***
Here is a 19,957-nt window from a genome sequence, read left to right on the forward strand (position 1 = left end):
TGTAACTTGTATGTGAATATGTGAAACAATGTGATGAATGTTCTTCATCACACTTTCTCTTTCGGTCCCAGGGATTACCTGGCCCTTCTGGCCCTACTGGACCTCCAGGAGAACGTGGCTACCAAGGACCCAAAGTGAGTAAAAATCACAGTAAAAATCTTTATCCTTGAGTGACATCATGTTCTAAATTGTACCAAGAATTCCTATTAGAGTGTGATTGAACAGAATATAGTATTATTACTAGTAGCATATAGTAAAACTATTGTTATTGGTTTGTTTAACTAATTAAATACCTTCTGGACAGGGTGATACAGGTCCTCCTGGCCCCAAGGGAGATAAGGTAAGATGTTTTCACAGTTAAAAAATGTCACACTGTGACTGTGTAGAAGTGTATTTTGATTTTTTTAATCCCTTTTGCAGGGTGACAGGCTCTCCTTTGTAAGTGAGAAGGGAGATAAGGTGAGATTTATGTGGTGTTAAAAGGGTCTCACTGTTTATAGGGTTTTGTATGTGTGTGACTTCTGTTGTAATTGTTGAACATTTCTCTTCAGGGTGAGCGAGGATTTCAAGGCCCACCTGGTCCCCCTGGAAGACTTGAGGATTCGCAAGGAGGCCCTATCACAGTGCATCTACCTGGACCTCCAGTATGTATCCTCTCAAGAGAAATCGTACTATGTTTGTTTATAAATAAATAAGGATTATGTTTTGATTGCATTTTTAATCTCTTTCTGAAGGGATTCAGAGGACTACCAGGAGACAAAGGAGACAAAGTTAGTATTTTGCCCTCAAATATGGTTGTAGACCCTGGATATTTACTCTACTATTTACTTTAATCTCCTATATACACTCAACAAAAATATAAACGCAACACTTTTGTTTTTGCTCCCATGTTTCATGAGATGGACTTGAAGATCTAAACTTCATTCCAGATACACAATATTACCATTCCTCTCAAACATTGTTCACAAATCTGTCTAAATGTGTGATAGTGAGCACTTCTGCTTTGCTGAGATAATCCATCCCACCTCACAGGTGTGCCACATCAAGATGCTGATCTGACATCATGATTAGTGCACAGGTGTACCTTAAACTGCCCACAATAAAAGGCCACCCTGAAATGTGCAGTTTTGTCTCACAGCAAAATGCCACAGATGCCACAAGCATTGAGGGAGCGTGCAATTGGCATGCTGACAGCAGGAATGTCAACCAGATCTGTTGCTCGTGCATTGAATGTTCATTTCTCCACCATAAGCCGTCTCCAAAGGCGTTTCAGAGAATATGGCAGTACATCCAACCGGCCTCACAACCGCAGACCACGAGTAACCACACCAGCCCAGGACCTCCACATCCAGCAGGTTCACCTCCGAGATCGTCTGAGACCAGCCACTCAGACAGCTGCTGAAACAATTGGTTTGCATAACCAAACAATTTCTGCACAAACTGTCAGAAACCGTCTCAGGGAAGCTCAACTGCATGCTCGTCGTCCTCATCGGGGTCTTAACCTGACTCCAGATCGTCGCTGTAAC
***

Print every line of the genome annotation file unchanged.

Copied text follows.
Here is a 19,957-nt window from a genome sequence, read left to right on the forward strand (position 1 = left end):
TGTAACTTGTATGTGAATATGTGAAACAATGTGATGAATGTTCTTCATCACACTTTCTCTTTCGGTCCCAGGGATTACCTGGCCCTTCTGGCCCTACTGGACCTCCAGGAGAACGTGGCTACCAAGGACCCAAAGTGAGTAAAAATCACAGTAAAAATCTTTATCCTTGAGTGACATCATGTTCTAAATTGTACCAAGAATTCCTATTAGAGTGTGATTGAACAGAATATAGTATTATTACTAGTAGCATATAGTAAAACTATTGTTATTGGTTTGTTTAACTAATTAAATACCTTCTGGACAGGGTGATACAGGTCCTCCTGGCCCCAAGGGAGATAAGGTAAGATGTTTTCACAGTTAAAAAATGTCACACTGTGACTGTGTAGAAGTGTATTTTGATTTTTTTAATCCCTTTTGCAGGGTGACAGGCTCTCCTTTGTAAGTGAGAAGGGAGATAAGGTGAGATTTATGTGGTGTTAAAAGGGTCTCACTGTTTATAGGGTTTTGTATGTGTGTGACTTCTGTTGTAATTGTTGAACATTTCTCTTCAGGGTGAGCGAGGATTTCAAGGCCCACCTGGTCCCCCTGGAAGACTTGAGGATTCGCAAGGAGGCCCTATCACAGTGCATCTACCTGGACCTCCAGTATGTATCCTCTCAAGAGAAATCGTACTATGTTTGTTTATAAATAAATAAGGATTATGTTTTGATTGCATTTTTAATCTCTTTCTGAAGGGATTCAGAGGACTACCAGGAGACAAAGGAGACAAAGTTAGTATTTTGCCCTCAAATATGGTTGTAGACCCTGGATATTTACTCTACTATTTACTTTAATCTCCTATATACACTCAACAAAAATATAAACGCAACACTTTTGTTTTTGCTCCCATGTTTCATGAGATGGACTTGAAGATCTAAACTTCATTCCAGATACACAATATTACCATTCCTCTCAAACATTGTTCACAAATCTGTCTAAATGTGTGATAGTGAGCACTTCTGCTTTGCTGAGATAATCCATCCCACCTCACAGGTGTGCCACATCAAGATGCTGATCTGACATCATGATTAGTGCACAGGTGTACCTTAAACTGCCCACAATAAAAGGCCACCCTGAAATGTGCAGTTTTGTCTCACAGCAAAATGCCACAGATGCCACAAGCATTGAGGGAGCGTGCAATTGGCATGCTGACAGCAGGAATGTCAACCAGATCTGTTGCTCGTGCATTGAATGTTCATTTCTCCACCATAAGCCGTCTCCAAAGGCGTTTCAGAGAATATGGCAGTACATCCAACCGGCCTCACAACCGCAGACCACGAGTAACCACACCAGCCCAGGACCTCCACATCCAGCAGGTTCACCTCCGAGATCGTCTGAGACCAGCCACTCAGACAGCTGCTGAAACAATTGGTTTGCATAACCAAACAATTTCTGCACAAACTGTCAGAAACCGTCTCAGGGAAGCTCAACTGCATGCTCGTCGTCCTCATCGGGGTCTTAACCTGACTCCAGATCGTCGCTGTAAC